pngquant is a batch conversion utility to quantize and dither truecolor PNG images, especially those with a full alpha channel, down to "RGBA-palette" PNGs (i.e., PLTE + tRNS in PNG parlance). Such images are usually two to four times smaller than the full 32-bit versions, and partial transparency is preserved quite nicely. This makes pngquant especially useful both for Web sites and for PlayStation 2 development, where one of the texture formats is RGBA-palette-based (though not PNG-compressed).
OpenIcons is a set of SVG icons intended to be used on the Web. All the icons are vector-based and made using InkScape. The icons can easily be converted from SVG to pretty much any common graphics format. Since the icons are meant to be used primarily on the Web, the default distribution of the icons includes PNG copies of all icons scaled to the following sizes: 16x16, 32x32, 64x64, and 128x128 pixels.
Toolbar Icons is a collection of free toolbar icons. All icons are available as (Inkscape) SVG files. OMake build scripts that automatically generate PNG files of basically any size (using Inkscape) are included. PNG files in a few default sizes (16 x 16, 24 x 24, 32 x 32, and 256 x 256) are prepared in .tar.gz archives.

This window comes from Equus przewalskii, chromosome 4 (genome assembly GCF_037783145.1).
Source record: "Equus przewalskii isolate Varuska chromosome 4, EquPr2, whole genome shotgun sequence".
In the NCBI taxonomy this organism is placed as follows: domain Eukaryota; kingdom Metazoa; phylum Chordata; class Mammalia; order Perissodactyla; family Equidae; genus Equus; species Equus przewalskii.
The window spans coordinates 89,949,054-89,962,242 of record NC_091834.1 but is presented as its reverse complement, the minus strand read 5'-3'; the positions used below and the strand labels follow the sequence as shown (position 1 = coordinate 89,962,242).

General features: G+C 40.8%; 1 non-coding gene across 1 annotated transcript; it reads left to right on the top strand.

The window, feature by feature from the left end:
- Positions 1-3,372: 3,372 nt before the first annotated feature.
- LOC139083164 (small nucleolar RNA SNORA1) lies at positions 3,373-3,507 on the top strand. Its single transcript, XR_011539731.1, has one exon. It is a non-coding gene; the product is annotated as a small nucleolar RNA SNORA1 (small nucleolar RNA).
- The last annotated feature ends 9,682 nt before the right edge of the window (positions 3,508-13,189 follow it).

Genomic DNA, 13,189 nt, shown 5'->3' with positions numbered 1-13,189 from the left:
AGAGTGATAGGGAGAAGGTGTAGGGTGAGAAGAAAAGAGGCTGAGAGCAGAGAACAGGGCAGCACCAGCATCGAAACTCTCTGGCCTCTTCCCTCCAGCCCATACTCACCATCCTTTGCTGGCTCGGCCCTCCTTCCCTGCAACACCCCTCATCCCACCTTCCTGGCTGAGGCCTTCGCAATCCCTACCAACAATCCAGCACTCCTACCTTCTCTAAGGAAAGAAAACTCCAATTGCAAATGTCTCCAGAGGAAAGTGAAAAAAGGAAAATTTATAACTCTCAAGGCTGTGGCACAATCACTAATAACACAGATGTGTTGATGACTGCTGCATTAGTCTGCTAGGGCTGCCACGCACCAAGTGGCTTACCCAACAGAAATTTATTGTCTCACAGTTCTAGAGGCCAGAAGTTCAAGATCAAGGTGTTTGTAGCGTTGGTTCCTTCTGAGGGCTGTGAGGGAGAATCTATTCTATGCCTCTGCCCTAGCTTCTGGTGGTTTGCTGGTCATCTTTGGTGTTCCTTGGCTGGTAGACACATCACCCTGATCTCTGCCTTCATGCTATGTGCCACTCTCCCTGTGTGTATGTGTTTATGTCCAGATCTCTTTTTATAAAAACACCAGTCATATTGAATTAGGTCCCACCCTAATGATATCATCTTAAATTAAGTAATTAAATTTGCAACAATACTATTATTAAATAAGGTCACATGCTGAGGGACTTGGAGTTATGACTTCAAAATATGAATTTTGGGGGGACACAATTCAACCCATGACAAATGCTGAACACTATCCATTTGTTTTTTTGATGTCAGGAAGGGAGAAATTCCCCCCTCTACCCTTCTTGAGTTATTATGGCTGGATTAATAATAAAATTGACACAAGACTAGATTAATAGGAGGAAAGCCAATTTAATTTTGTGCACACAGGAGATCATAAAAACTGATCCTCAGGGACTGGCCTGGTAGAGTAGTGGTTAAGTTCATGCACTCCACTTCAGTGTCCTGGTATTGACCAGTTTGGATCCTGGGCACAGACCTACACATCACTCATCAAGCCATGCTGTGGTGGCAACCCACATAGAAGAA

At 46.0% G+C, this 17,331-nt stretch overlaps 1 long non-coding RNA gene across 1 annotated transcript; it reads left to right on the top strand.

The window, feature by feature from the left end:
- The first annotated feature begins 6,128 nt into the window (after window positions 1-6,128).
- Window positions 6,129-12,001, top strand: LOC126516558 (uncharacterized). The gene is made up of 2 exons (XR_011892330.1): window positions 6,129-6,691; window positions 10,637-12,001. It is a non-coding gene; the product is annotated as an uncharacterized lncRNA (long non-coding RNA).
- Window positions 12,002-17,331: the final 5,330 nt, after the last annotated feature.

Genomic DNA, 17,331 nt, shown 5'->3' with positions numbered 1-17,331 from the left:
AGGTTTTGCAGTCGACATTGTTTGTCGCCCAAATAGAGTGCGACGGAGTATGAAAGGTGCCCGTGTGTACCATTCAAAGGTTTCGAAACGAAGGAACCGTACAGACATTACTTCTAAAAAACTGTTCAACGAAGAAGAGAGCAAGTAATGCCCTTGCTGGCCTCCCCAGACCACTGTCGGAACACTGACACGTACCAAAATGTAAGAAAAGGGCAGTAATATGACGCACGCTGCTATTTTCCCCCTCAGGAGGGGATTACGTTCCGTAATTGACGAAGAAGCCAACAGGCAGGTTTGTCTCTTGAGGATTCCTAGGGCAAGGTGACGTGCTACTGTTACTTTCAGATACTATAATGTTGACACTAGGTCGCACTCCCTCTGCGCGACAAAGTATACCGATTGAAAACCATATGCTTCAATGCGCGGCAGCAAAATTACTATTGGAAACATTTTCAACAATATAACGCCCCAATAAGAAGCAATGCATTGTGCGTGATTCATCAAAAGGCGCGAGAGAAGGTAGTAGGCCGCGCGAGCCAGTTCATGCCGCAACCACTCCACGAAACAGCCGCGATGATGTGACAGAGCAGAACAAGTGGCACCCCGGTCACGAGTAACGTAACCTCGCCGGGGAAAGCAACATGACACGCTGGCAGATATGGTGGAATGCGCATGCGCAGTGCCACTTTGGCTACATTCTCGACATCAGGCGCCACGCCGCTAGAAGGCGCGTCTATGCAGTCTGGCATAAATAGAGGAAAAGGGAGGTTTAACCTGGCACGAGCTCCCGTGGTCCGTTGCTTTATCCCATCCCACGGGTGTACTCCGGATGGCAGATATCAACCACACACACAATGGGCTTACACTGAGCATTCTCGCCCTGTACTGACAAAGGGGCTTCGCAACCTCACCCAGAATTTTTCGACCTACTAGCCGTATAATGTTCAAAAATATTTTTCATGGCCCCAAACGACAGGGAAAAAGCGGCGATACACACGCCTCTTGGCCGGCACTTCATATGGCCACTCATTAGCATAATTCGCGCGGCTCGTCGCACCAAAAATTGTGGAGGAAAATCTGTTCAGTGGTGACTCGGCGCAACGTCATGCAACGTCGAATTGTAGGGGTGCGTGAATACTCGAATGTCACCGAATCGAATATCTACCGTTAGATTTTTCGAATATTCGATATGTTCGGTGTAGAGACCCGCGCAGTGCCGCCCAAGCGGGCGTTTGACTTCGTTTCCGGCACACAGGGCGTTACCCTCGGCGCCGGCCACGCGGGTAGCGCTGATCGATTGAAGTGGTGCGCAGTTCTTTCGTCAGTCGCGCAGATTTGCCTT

Multicrush is a wrapper around pngcrush that distributes the work of brute-force compressing a single image over several pngcrush processes. This gets you a slightly less than a linear speedup, caused by different compression methods having slightly different durations. For example, the author has measured a speedup of 1.92 on a 2-core Intel T5300, and 3.86 on a 4-core Intel Q6600. The only requirements are a copy of pngcrush and at least Python 2.4. If you have version 2.6 or higher, multicrush can automatically detect how many CPUs to use.
Spectra is a simple tool designed to aid in evaluating the quality of random numbers generated by TRNGs and PRNGs. It does this by counting the occurrences of characters within a given input file to help detect perceived bias, and then visualizes the data as colored (or black and white) pixels in an image file to aid in detection of repeating patterns. As the human mind is exceptionally good at picking up on patterns that might otherwise be difficult to detect mathematically, Spectra allows the user to rapidly make a determination on the repeatability of numbers generated from the suspect RNG.